I have always been curious when encountering a recipe for Loaded Baked Potato Soup, or just Baked Potato Soup, because many of them actually call for mashed potatoes, or mashing your baked potatoes. I hadn't been specifically looking for recipes, but when I would happen to come across one, I would also notice that they didn't include broccoli. Personally, when I think of a loaded baked potato, broccoli and cheddar are what immediately come to mind. Then there are the skins - maybe it's an Irish thing, but in my house, when we had baked potatoes, we always ate the skins, so those should go in the soup too!
Given that the weather is cooling down and soup/stew season is upon us, I decided to give my own version a spin. I did, however, oops and forget I was planning to make soup, so I used my milk to make a batch of coconut yogurt (still a work in progress). Thinking that just broth would be too thin, I looked online for options and found a Parade Magazine recipe that included cream cheese and sour cream - made sense to me, especially the sour cream. Who doesn't like sour cream with a baked potato?? It wasn't lost on me that their recipe did not include broccoli or potato skins.
Arguably, white cheddar might have looked more appetizing than my orange, but I had a big, already opened, bag in the fridge, so I decided to use that instead of opening the block of white and shredding it myself.
3 lg baking potatoes
6 slices thick-cut bacon
3 T flour
3 T butter
4 c chicken broth
3 oz cream cheese
1/2 c sour cream (more if using for garnish)
2 c shredded cheddar
salt and pepper
4 scallions (or some fresh chive)
1 small crown of broccoli
- Start by scrubbing your potatoes well - if you plan to skip the crispy skins, you don't need to be as picky about it, but why would you do such a thing??? Bake until tender - when a fork can easily be inserted. Mine went in at 350° for about 50".
- While your potatoes are baking, go ahead and cook your bacon. You can either cook it and then crumble it, or dice it and then cook it. I'm usually in the cook then crumble camp, but this time I went the other way and diced it, removing a lot of the fat while I was at it. Remove from the pan to a paper-towel lined plate to soak up the grease, then pour off the grease, leaving just about a teaspoon or so in the pan and set aside.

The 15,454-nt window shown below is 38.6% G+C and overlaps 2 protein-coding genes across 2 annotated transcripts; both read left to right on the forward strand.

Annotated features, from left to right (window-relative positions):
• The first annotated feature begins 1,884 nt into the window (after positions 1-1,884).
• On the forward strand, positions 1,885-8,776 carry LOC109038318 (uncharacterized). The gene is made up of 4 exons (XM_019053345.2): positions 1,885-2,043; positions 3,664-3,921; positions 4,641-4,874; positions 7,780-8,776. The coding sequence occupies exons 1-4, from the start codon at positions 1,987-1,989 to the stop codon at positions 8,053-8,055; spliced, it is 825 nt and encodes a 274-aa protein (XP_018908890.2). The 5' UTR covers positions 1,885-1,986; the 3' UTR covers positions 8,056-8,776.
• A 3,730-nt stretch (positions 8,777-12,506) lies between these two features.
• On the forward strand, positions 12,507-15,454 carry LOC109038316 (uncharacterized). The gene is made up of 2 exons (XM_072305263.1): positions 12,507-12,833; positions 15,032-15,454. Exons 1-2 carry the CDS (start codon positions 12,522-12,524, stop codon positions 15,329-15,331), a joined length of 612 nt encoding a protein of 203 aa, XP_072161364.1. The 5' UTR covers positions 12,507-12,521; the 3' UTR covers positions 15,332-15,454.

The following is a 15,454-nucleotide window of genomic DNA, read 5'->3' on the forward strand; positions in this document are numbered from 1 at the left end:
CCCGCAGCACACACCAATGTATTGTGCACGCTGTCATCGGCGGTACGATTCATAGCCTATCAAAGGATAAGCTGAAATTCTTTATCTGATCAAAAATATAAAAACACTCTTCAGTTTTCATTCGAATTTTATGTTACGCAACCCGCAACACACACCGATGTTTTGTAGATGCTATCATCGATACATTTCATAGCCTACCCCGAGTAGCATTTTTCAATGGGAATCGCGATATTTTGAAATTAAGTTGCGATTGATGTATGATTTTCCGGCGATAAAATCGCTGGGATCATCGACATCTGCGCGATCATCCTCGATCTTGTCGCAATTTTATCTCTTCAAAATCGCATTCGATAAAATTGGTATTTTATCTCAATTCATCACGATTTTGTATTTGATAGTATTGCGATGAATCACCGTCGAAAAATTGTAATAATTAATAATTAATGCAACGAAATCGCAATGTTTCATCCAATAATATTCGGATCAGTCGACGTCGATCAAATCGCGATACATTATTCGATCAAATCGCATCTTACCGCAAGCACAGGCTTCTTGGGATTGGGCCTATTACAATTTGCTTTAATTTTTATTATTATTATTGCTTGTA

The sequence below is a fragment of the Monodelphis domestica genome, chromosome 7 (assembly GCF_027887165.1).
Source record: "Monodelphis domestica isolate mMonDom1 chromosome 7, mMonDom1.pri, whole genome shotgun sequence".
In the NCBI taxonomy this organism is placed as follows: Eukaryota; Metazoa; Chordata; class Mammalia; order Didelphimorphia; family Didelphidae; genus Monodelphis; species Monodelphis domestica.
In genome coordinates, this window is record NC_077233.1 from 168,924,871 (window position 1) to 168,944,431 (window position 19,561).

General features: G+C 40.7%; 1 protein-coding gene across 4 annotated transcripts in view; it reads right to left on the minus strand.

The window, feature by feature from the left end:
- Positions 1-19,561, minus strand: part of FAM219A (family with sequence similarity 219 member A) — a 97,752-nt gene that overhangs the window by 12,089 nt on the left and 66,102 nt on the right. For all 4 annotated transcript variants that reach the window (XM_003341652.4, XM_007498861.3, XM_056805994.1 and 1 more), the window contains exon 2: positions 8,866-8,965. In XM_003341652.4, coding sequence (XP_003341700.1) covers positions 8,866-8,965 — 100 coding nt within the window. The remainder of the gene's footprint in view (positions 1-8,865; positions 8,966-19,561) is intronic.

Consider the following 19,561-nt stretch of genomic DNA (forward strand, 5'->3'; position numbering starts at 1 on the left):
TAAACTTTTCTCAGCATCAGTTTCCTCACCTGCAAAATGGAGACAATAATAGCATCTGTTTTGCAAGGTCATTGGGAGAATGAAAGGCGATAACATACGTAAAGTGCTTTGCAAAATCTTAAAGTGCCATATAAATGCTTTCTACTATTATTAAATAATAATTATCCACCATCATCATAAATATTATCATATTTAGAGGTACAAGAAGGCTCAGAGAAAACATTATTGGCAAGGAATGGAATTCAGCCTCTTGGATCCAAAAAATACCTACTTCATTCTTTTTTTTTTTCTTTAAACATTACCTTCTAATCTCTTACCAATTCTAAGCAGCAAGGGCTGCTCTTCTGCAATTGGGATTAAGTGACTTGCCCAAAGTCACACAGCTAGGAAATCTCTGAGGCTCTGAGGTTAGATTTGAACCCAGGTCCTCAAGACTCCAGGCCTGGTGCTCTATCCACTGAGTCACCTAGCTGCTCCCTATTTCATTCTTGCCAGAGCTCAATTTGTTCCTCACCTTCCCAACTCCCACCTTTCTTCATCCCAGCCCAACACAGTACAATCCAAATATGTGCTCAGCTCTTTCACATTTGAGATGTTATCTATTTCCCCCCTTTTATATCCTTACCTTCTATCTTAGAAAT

- You can go ahead and chop your scallions now too, reserving some of the green tops for garnish, and removing the florets from your crown of broccoli. They'll be fine until your potatoes are done.
- When the potatoes come out, let them cool to where you can comfortably handle them, then cut in half lengthwise. To preserve the skins, I found it easiest to slice off the ends, scooping out the flesh with a spoon, then running a knife along the skin of the main section. Chop the potatoes into cubes and slice some of the skins into strips - like using tortilla strips in tortilla soup.
- In your soup pot, over medium heat, whisk together the flour and butter to create a roux, cooking just until it starts to take on some color (a blonde roux).
- Whisk in the chicken broth, a little at a time until incorporated, then the cream cheese and sour cream.
- Bring the heat up just a little bit and start adding in your cheddar, stirring or whisking until melted, then season with salt and pepper to taste.
- Add the cubed potatoes, chopped scallions, and broccoli florets and continue to cook until the potatoes are heated through and the broccoli is tender.
- While that's happening, re-heat the pan with the reserved bacon grease and toss in the strips of potato skin, frying until crispy.
- Add most of the bacon to the pot, reserving some for garnish, then you can switch and transfer the crispy skins to the plate the bacon was on for the moment.
- To serve, ladle into a bowl and top with a dollop of sour cream, a sprinkling of the reserved scallion tops and bacon, and some of the hot crispy skins.